There hasn’t been much change in the demand, but increasing raw material costs is putting pressure on steel producers to hike prices
Indian steel makers may go for another price hike as surging raw material--iron ore and coking coal-prices will pressurise steel mills to increase product prices, according to industry experts.
"It looks like prices will go up. Steel prices will move upwards keeping in mind that coking coal prices are being finalised at a higher level for the January-March period and iron ore prices are also moving up. So there will be severe cost pressure on steel mills which will lead to a price hike in January," Sharad Mahendra, vice president, sales and marketing, JSW Steel told Moneylife.
"Some steel makers are planning to increase steel prices by end-December or early January. Though globally steel prices are at an improved level, it's purely because of high raw material prices and there is no significant rise in demand. To protect margins and grab the better demand-supply scenario in the fourth quarter, steel companies are preparing to increase prices," a Mumbai-based analyst said.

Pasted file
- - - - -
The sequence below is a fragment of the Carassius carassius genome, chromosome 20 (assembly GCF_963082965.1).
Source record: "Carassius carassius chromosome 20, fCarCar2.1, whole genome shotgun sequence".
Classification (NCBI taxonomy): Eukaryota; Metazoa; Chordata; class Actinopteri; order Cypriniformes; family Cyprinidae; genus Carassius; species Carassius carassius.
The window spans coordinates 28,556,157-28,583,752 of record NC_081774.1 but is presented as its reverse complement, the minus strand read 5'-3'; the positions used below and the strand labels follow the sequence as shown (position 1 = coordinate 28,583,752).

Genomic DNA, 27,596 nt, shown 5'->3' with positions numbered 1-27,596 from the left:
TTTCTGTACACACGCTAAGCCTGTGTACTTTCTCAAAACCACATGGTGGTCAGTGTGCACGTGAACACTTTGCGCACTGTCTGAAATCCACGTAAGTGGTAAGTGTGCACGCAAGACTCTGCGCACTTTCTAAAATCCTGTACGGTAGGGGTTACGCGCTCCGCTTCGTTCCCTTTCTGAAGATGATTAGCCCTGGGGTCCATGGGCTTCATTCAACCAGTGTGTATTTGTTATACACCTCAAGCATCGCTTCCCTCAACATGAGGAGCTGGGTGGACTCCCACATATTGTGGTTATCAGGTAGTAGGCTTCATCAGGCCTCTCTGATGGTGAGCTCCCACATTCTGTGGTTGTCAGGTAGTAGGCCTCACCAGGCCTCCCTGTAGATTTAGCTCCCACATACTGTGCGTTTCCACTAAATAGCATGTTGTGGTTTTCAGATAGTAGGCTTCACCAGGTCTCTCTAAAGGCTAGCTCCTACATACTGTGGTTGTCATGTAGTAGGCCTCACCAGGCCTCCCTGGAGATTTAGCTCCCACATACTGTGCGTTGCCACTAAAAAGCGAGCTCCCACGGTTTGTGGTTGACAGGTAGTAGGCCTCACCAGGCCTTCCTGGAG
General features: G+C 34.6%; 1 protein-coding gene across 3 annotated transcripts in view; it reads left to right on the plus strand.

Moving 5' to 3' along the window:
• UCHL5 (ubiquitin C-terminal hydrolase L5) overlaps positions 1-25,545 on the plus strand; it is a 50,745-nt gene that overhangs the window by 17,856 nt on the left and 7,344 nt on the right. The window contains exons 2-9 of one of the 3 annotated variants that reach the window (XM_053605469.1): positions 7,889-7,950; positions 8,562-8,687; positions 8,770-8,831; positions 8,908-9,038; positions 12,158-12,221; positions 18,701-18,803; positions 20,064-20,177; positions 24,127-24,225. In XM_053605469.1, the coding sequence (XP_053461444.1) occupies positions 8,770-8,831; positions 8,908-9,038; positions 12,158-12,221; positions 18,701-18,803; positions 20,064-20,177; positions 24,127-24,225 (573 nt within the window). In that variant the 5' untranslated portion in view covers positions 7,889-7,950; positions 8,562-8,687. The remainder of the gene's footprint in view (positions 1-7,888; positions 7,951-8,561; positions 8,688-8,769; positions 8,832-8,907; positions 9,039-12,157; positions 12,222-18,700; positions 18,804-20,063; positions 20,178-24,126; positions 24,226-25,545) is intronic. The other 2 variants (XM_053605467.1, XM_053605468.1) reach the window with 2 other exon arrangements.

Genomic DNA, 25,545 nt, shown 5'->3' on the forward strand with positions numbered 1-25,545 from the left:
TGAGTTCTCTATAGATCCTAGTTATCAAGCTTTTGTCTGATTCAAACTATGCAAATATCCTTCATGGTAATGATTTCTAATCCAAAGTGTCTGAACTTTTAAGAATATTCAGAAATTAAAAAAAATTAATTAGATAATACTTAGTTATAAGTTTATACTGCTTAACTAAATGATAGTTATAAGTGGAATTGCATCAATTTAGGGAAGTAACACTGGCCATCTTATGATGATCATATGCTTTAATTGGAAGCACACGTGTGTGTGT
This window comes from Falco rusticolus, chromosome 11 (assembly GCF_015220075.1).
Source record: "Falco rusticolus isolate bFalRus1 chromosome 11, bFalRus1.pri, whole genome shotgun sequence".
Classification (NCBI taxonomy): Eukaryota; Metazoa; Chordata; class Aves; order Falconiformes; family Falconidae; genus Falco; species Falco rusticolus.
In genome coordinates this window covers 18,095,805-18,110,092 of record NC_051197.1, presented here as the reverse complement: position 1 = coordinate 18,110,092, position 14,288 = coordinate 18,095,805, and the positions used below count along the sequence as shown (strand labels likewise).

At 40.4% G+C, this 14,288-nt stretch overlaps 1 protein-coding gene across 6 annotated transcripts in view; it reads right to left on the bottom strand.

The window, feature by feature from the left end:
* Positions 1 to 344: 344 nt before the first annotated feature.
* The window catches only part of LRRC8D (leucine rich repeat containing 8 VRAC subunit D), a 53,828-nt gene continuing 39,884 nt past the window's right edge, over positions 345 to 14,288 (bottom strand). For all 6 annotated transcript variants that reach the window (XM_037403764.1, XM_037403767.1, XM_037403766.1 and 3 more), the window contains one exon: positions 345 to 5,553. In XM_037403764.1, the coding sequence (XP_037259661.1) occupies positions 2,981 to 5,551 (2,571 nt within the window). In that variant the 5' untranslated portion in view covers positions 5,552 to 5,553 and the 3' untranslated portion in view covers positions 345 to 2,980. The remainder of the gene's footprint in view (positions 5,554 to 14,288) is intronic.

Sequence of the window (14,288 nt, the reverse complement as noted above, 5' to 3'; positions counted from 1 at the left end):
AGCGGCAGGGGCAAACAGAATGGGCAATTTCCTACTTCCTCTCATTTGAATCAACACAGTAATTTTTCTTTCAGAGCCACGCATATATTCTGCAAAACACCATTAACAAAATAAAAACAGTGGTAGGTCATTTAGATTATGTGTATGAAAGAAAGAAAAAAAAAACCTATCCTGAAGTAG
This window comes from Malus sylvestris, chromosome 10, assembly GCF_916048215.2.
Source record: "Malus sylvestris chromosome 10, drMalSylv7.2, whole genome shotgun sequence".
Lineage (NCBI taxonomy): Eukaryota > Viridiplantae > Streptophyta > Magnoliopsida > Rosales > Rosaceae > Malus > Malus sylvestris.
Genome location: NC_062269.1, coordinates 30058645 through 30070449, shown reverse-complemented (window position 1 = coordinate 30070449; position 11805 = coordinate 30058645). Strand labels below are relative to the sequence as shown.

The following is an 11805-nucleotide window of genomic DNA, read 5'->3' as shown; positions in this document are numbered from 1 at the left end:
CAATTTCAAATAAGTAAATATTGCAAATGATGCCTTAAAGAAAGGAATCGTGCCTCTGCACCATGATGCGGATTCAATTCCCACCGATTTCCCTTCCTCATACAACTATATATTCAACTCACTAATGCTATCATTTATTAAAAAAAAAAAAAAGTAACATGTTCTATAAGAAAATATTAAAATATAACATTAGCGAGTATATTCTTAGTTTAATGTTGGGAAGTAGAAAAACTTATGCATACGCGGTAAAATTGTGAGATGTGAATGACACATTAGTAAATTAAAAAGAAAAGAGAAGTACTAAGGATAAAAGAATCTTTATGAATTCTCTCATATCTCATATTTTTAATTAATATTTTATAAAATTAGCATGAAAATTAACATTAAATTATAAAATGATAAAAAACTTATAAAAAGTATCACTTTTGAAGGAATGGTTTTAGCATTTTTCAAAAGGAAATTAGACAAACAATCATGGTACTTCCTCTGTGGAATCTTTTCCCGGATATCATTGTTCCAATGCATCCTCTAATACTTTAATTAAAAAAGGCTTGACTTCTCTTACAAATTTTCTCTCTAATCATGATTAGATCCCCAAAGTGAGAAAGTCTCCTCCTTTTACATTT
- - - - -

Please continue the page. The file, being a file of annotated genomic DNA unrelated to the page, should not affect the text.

Recently, state-run Steel Authority of India (SAIL) increased prices of long products by Rs300 to Rs37, 500 per tonne, citing good demand for long products as construction activity is likely to pick up in the coming quarter. JSW Steel has raised hot rolled coil prices by 1-1.5%.
According to the analyst, steel prices may increase between Rs1,000 to Rs1,500 per tonne. Mr Mahendra said, "It's difficult to predict the exact hike as coking coal contract prices are in the last stage of finalisation, but in terms of percentage it could be between 3% and 6% per tonne. It's just a guess now."
China is the largest steel producer, so whenever raw material prices go up either they have to shut down units or hike prices, added the analyst.
Now, the Chinese steel industry is coming back on track. Some market experts feel that threat of cheaper Chinese imports into the country may restrain domestic players to go for a large price hike.